[This post is one of many inspired by Agile 2015]
[Update: After reading Johanna Rothman’s comment, a better title for this post would have been “What is Reflective Coaching anyway”.]
The other day I found out that my husband’s definition of what it means “to coach someone” was very different from mine. His was a sports one, i.e. someone who observes and then gives hints what to do differently. It seems to be a popular notion. Last week, Johanna Rothman quoted Consulting Role: Principles and Dynamics of Matching Role to Situation, by Champion, Kiel and McLendon with this definition of a Coaching: “You did well; you can add this next time.”
Mine is different, though and given the high number of coaching related sessions I attended at Agile 2015, I will probably talk a lot about Coaching. Hence it might be good to clarify what I mean, when I use the word.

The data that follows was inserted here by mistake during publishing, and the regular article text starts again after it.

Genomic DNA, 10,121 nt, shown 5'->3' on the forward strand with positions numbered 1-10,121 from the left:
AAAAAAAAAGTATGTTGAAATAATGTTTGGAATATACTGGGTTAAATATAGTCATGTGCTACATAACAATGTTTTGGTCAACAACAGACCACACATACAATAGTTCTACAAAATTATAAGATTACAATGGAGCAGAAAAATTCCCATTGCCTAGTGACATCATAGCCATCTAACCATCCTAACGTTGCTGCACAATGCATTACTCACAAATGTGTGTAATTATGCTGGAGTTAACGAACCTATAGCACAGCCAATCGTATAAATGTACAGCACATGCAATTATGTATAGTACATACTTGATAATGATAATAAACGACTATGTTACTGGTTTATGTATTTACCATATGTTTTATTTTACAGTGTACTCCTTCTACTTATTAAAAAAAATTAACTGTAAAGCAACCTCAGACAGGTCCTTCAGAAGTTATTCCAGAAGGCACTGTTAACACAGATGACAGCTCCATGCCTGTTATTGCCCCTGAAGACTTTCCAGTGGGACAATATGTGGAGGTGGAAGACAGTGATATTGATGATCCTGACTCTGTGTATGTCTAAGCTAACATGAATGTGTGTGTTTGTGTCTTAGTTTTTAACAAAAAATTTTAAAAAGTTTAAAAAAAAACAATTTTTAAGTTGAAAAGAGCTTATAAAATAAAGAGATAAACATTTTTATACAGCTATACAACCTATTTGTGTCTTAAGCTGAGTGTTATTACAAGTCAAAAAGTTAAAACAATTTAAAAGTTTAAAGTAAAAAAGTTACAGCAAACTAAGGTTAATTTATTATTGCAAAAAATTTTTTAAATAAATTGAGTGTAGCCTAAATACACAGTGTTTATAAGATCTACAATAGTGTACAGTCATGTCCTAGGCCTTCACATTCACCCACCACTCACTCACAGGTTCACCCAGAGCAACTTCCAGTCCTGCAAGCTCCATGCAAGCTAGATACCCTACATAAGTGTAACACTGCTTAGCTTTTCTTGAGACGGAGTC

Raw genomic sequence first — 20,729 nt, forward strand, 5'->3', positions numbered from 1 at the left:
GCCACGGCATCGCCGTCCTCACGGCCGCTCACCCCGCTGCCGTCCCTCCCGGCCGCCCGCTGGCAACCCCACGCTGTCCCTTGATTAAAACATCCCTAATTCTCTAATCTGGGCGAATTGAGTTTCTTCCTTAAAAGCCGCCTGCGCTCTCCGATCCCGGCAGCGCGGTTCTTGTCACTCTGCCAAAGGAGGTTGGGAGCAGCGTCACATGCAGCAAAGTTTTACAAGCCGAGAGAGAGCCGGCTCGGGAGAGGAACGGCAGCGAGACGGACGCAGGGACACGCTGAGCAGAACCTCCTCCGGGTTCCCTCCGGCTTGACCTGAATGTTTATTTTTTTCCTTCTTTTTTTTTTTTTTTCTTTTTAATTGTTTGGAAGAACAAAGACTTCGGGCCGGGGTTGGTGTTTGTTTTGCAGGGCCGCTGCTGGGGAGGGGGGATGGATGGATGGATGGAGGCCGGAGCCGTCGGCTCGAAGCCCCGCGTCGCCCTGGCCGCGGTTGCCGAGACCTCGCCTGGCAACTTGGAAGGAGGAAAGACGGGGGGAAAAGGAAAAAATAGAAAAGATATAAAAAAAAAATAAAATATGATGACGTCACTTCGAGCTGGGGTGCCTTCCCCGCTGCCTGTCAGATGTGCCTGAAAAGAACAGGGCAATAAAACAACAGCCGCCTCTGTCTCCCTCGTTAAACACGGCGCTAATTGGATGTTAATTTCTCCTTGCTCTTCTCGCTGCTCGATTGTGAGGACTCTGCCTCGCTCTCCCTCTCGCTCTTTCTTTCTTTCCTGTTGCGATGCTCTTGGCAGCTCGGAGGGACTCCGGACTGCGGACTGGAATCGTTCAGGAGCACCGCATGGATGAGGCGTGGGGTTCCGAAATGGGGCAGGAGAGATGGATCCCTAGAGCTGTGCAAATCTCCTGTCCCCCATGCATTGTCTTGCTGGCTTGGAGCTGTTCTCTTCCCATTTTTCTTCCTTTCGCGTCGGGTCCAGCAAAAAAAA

For starters let me point out that Agile Coaches very often do not actually “coach”. Take this framework by the Agile Coaching Institute:
You’ll notice that Professional Coaching is only 1 of 4 possible activities, next to Teaching, Mentoring and Facilitating. At least in the beginning of an engagement Agile Coaches often have their hands full Teaching and Facilitating and that’s okay. Advice and orientation is often what people need and seek.
In contrast, coaching is the act of creating and “holding” a safe space in which the coachee can find answers in and by themselves.
“Coaching is life-changing – if it is not life-changing it’s not coaching” – Martin Alaimo
For the most part, for me that translates into shutting the fuck up and doing some serious listening. As a coach you don’t have to have all the answers. But you better bring some pretty great questions! Powerful questions for example. Or clean questions.
How about you? What’s your definition of Coaching?
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